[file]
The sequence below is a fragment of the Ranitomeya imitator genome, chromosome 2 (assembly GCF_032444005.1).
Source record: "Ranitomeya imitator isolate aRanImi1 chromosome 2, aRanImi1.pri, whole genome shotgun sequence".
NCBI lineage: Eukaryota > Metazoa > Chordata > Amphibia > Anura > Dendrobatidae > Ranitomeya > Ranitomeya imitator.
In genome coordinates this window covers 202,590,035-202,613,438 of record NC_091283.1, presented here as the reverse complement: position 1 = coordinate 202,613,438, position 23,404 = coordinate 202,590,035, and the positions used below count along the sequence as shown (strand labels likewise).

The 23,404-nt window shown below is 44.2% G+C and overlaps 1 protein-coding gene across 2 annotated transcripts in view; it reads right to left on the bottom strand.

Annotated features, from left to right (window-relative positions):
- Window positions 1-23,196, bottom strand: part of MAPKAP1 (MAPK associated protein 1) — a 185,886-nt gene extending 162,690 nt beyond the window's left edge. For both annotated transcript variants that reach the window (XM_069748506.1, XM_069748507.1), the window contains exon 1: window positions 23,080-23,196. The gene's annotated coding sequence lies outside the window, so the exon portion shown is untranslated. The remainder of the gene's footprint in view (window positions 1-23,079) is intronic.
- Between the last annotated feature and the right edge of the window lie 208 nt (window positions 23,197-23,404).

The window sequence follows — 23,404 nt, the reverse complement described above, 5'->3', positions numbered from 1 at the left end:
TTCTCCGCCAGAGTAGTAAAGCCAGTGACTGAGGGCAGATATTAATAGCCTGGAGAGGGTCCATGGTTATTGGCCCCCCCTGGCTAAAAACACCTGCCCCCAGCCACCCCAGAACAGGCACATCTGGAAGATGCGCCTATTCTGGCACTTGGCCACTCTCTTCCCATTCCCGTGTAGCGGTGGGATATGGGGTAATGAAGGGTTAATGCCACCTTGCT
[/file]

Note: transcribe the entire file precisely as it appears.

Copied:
The sequence below is a fragment of the Ranitomeya imitator genome, chromosome 2 (assembly GCF_032444005.1).
Source record: "Ranitomeya imitator isolate aRanImi1 chromosome 2, aRanImi1.pri, whole genome shotgun sequence".
NCBI lineage: Eukaryota > Metazoa > Chordata > Amphibia > Anura > Dendrobatidae > Ranitomeya > Ranitomeya imitator.
In genome coordinates this window covers 202,590,035-202,613,438 of record NC_091283.1, presented here as the reverse complement: position 1 = coordinate 202,613,438, position 23,404 = coordinate 202,590,035, and the positions used below count along the sequence as shown (strand labels likewise).

The 23,404-nt window shown below is 44.2% G+C and overlaps 1 protein-coding gene across 2 annotated transcripts in view; it reads right to left on the bottom strand.

Annotated features, from left to right (window-relative positions):
- Window positions 1-23,196, bottom strand: part of MAPKAP1 (MAPK associated protein 1) — a 185,886-nt gene extending 162,690 nt beyond the window's left edge. For both annotated transcript variants that reach the window (XM_069748506.1, XM_069748507.1), the window contains exon 1: window positions 23,080-23,196. The gene's annotated coding sequence lies outside the window, so the exon portion shown is untranslated. The remainder of the gene's footprint in view (window positions 1-23,079) is intronic.
- Between the last annotated feature and the right edge of the window lie 208 nt (window positions 23,197-23,404).

The window sequence follows — 23,404 nt, the reverse complement described above, 5'->3', positions numbered from 1 at the left end:
TTCTCCGCCAGAGTAGTAAAGCCAGTGACTGAGGGCAGATATTAATAGCCTGGAGAGGGTCCATGGTTATTGGCCCCCCCTGGCTAAAAACACCTGCCCCCAGCCACCCCAGAACAGGCACATCTGGAAGATGCGCCTATTCTGGCACTTGGCCACTCTCTTCCCATTCCCGTGTAGCGGTGGGATATGGGGTAATGAAGGGTTAATGCCACCTTGCT